Whole Foods is also sponsoring a theatrical screening as part of its Let's Retake Our Plates Film Series.  The 54-minute cut will play on April 30 at about ~7:00p for FREE at Lakewood Public Library - 15425 Detroit Avenue, Lakewood, OH.  Here's a Plain Dealer article about the series written by Kaye Spector.

Monday, January 25, 2010

Sprouting Through the Snow: A Batch of Mid-Winter Screenings

I recently experienced an absolutely fantastic festival: Wild & Scenic. It takes place each year in the former gold mining town of Nevada City, California - and it's become the largest environmental film fest in the US. So I had the chance to see over a dozen feature-length and short films about topics ranging from the pending world-wide shortage of fresh water, climbing stunning peaks in Namibia, and mushrooms.

I also had the opportunity to present PolyCultures in two historic venues...

...and give an interview that was streamed live and can be watched in its entirety here - about the movie and, more importantly, the movement in Northeast Ohio to provide impoverished neighborhoods with better food choices.

And all of this took place amid friendly folks strolling through the town from one venue to another, stopping here and there at unique restaurants and quaint gift shops. Doesn't get much better than Wild & Scenic!

While out in California, we received word that PolyCultures is an Official Selection of the Phangan Film Festival being held this February in Thailand. We're also part of the Frozen River Film Festival up in Minnesota, playing next weekend. On top of that, PolyCultures will be part of Case Western Reserve University Film Society's 6th Annual Local Filmmaker’s Night on Saturday, February 6th - great to be doing more with Tom's and my alma mater.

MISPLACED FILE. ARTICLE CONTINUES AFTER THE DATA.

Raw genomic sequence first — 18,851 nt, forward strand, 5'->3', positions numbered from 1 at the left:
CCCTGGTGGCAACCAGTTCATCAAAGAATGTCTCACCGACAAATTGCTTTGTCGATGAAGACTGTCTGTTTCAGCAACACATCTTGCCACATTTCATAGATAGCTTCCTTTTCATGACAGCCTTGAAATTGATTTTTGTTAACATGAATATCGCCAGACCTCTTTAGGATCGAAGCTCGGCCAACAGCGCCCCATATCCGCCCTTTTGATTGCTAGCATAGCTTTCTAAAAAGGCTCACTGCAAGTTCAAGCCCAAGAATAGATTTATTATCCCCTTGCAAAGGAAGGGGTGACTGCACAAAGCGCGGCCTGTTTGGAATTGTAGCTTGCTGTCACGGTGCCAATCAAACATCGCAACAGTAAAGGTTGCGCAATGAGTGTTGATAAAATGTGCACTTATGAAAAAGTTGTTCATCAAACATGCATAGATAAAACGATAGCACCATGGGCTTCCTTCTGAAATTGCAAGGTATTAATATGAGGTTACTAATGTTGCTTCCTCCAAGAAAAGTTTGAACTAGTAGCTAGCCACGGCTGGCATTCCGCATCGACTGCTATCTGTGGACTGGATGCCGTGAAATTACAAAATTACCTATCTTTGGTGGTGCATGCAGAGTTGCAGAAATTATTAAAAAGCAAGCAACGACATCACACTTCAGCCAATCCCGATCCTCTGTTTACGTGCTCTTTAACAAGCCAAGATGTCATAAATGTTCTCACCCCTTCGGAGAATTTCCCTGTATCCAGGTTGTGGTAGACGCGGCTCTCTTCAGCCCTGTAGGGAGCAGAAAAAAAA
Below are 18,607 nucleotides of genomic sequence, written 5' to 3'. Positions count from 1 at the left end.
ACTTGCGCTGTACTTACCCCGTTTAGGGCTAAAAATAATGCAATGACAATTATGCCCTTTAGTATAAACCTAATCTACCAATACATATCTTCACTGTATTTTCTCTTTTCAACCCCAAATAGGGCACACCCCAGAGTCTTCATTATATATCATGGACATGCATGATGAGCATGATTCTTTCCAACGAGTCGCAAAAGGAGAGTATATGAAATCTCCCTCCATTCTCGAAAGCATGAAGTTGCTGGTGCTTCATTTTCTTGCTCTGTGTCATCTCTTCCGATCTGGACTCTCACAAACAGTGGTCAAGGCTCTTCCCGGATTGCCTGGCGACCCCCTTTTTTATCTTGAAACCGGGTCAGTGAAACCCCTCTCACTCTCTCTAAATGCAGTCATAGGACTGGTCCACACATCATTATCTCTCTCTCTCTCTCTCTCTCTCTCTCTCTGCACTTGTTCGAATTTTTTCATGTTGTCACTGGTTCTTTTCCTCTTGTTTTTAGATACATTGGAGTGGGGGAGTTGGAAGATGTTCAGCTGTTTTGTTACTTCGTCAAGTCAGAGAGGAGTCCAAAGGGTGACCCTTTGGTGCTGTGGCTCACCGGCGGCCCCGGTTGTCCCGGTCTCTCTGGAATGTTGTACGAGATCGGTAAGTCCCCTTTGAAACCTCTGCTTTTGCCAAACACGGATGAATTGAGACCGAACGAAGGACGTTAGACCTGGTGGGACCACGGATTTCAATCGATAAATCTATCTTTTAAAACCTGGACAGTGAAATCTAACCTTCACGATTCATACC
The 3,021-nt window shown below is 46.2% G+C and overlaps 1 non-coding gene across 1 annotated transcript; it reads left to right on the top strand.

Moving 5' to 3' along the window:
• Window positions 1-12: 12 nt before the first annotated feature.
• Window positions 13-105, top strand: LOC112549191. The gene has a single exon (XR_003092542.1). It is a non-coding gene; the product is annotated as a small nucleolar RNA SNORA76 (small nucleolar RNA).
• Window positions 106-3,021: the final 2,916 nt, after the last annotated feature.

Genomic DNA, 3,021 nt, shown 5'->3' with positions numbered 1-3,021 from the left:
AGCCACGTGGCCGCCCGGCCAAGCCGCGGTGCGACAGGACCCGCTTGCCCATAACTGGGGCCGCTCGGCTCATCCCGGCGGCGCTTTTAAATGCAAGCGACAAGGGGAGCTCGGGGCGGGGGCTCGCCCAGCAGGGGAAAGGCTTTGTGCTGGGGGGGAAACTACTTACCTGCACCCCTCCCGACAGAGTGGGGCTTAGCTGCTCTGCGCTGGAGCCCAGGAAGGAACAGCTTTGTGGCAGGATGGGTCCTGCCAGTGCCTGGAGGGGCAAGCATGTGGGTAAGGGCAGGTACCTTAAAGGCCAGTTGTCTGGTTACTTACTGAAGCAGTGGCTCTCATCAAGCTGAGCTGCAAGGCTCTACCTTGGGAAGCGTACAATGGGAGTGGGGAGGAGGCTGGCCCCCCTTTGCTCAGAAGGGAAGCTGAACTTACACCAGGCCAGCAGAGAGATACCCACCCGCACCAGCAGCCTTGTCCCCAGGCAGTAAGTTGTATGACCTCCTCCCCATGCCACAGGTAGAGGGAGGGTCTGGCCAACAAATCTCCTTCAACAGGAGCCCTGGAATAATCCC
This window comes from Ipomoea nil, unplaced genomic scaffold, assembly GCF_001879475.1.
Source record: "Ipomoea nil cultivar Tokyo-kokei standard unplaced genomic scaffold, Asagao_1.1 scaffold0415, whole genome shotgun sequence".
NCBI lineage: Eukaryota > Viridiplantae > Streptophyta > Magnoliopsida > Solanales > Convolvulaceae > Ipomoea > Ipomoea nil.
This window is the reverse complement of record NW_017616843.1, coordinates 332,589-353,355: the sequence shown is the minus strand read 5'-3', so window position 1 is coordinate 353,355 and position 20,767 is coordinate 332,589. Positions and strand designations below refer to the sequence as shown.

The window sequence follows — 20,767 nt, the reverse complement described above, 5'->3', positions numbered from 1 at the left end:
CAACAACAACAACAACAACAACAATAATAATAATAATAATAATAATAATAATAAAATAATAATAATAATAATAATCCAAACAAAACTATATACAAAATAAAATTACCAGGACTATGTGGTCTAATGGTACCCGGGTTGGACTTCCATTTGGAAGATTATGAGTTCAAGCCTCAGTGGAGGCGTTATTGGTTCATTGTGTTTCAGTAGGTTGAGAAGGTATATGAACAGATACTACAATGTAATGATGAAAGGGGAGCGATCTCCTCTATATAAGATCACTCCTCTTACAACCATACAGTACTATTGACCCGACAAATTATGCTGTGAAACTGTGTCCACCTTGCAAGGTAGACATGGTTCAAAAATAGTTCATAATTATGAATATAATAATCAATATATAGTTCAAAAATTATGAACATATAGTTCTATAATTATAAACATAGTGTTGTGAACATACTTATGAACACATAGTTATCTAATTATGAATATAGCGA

So, while we semi-hibernate on the distribution this winter, it's great to see that there's still interest in the documentary near and far. We have some big plans in the works for a spring-time relaunch... to coincide with the new growing season, of course.

Wednesday, December 2, 2009

Dec. 10th screening at Rocky River Nature Center -- UPDATE!! Big River added to the bill

That's a pic I snapped just outside the Rocky River Nature Center while attending their FREE four-part Bringing Nature Home Food Film Fest in October, where we shared trailers from PolyCultures and participated in after-film discussions. The festival has been extended to include PolyCultures on Thursday, December 10th from 7-9 PM!

Also, If you've seen PolyCultures, chances are you've seen or at least heard about King Corn. A couple months ago I had the good fortune to bump into and then chat with one of the filmmakers behind King Corn. This has led to the dual bill of their new project Big River alongside the freshly-released PBS cut of PolyCultures!

Rocky River Nature Center is located at 24000 Valley Parkway, between Cedar Point Road and Shepard Lane in North Olmsted. For more information, call 440-734-6660.